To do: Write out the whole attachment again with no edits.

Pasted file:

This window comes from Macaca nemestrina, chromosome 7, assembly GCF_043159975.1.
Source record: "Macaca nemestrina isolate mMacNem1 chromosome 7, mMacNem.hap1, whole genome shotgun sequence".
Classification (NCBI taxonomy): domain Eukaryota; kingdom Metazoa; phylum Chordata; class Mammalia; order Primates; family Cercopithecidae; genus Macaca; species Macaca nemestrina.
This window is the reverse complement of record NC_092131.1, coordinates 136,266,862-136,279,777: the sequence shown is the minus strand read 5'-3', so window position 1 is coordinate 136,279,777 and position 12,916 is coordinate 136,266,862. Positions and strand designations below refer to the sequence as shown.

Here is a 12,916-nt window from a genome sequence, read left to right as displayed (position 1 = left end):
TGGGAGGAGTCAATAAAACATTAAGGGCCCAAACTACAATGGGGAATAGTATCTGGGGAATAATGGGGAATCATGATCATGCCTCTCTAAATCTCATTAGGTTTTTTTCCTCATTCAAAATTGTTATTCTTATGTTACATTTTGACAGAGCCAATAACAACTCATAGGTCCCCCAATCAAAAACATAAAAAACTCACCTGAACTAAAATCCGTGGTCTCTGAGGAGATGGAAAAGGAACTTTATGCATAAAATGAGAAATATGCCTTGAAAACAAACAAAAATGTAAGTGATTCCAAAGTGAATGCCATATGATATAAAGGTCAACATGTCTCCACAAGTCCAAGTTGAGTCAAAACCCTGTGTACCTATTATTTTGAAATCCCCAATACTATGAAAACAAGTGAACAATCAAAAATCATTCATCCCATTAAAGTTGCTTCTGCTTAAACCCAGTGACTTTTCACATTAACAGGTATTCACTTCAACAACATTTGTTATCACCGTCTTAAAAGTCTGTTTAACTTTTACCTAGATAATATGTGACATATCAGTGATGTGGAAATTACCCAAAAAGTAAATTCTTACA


This window comes from Macaca nemestrina, chromosome 7, assembly GCF_043159975.1.
Source record: "Macaca nemestrina isolate mMacNem1 chromosome 7, mMacNem.hap1, whole genome shotgun sequence".
Classification (NCBI taxonomy): domain Eukaryota; kingdom Metazoa; phylum Chordata; class Mammalia; order Primates; family Cercopithecidae; genus Macaca; species Macaca nemestrina.
This window is the reverse complement of record NC_092131.1, coordinates 136,266,862-136,279,777: the sequence shown is the minus strand read 5'-3', so window position 1 is coordinate 136,279,777 and position 12,916 is coordinate 136,266,862. Positions and strand designations below refer to the sequence as shown.

Here is a 12,916-nt window from a genome sequence, read left to right as displayed (position 1 = left end):
TGGGAGGAGTCAATAAAACATTAAGGGCCCAAACTACAATGGGGAATAGTATCTGGGGAATAATGGGGAATCATGATCATGCCTCTCTAAATCTCATTAGGTTTTTTTCCTCATTCAAAATTGTTATTCTTATGTTACATTTTGACAGAGCCAATAACAACTCATAGGTCCCCCAATCAAAAACATAAAAAACTCACCTGAACTAAAATCCGTGGTCTCTGAGGAGATGGAAAAGGAACTTTATGCATAAAATGAGAAATATGCCTTGAAAACAAACAAAAATGTAAGTGATTCCAAAGTGAATGCCATATGATATAAAGGTCAACATGTCTCCACAAGTCCAAGTTGAGTCAAAACCCTGTGTACCTATTATTTTGAAATCCCCAATACTATGAAAACAAGTGAACAATCAAAAATCATTCATCCCATTAAAGTTGCTTCTGCTTAAACCCAGTGACTTTTCACATTAACAGGTATTCACTTCAACAACATTTGTTATCACCGTCTTAAAAGTCTGTTTAACTTTTACCTAGATAATATGTGACATATCAGTGATGTGGAAATTACCCAAAAAGTAAATTCTTACA